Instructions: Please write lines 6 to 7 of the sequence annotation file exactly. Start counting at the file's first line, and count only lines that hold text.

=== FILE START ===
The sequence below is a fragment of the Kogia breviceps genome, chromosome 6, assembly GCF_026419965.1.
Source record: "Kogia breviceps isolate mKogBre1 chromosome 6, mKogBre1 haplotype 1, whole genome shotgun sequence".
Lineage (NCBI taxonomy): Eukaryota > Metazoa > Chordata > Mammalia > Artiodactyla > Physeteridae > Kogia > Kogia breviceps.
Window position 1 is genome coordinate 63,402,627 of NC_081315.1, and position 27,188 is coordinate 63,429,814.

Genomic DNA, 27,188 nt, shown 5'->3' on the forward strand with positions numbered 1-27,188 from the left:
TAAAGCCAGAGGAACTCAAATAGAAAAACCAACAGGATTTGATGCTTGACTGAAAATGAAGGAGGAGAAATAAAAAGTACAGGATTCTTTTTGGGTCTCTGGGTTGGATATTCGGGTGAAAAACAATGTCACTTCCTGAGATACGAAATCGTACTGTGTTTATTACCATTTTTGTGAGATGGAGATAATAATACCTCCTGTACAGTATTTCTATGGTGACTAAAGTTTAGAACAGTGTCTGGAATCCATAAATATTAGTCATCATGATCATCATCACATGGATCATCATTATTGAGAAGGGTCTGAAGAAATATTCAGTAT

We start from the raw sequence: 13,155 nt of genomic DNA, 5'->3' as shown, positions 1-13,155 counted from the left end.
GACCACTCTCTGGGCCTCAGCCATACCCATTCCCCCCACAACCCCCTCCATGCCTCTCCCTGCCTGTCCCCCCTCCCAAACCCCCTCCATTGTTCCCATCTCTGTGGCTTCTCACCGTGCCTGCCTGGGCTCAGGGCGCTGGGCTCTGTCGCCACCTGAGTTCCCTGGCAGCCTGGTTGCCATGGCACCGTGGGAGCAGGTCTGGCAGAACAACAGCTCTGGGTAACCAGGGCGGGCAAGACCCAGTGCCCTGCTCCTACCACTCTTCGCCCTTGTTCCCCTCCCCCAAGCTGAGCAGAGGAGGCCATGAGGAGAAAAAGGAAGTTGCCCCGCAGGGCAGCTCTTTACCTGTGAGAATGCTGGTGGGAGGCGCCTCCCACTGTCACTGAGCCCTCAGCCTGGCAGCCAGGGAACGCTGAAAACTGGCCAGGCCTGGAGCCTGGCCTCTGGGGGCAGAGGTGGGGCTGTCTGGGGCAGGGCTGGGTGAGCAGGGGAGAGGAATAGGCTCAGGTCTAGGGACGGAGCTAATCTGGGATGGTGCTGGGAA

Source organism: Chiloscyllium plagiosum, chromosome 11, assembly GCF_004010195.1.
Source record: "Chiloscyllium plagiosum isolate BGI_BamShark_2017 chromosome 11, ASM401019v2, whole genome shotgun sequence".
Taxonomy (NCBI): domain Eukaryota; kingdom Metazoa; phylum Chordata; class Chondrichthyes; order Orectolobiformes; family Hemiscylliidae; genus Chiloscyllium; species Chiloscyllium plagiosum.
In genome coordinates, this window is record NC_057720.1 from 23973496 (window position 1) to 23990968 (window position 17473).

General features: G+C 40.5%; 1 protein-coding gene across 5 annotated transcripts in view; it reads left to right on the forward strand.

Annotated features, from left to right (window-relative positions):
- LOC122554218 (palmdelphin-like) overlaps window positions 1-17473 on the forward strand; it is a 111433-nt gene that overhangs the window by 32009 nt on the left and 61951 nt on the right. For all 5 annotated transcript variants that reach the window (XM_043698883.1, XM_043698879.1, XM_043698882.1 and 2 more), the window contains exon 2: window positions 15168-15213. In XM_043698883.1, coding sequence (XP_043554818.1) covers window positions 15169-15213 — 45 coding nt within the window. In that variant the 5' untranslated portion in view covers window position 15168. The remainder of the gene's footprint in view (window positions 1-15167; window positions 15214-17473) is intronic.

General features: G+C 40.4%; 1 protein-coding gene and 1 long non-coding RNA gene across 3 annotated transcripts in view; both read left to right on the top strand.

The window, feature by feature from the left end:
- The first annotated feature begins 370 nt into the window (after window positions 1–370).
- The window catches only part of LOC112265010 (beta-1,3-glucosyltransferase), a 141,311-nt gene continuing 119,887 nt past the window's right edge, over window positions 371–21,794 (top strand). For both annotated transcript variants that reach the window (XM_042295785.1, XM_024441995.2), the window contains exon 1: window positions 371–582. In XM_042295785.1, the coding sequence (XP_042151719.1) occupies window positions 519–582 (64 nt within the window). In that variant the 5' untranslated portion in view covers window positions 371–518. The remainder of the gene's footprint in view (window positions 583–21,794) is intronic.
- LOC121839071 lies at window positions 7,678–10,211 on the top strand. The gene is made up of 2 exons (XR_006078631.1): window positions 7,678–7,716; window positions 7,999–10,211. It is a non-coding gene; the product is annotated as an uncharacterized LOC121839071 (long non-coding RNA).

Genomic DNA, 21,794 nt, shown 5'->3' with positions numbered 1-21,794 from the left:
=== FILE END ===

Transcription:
TAAAGCCAGAGGAACTCAAATAGAAAAACCAACAGGATTTGATGCTTGACTGAAAATGAAGGAGGAGAAATAAAAAGTACAGGATTCTTTTTGGGTCTCTGGGTTGGATATTCGGGTGAAAAACAATGTCACTTCCTGAGATACGAAATCGTACTGTGTTTATTACCATTTTTGTGAGATGGAGATAATAATACCTCCTGTACAGTATTTCTATGGTGACTAAAGTTTAGAACAGTGTCTGGAATCCATAAATATTAGTCATCATGATCATCATCACATGGATCATCATTATTGAGAAGGGTCTGAAGAAATATTCAGTAT

We start from the raw sequence: 13,155 nt of genomic DNA, 5'->3' as shown, positions 1-13,155 counted from the left end.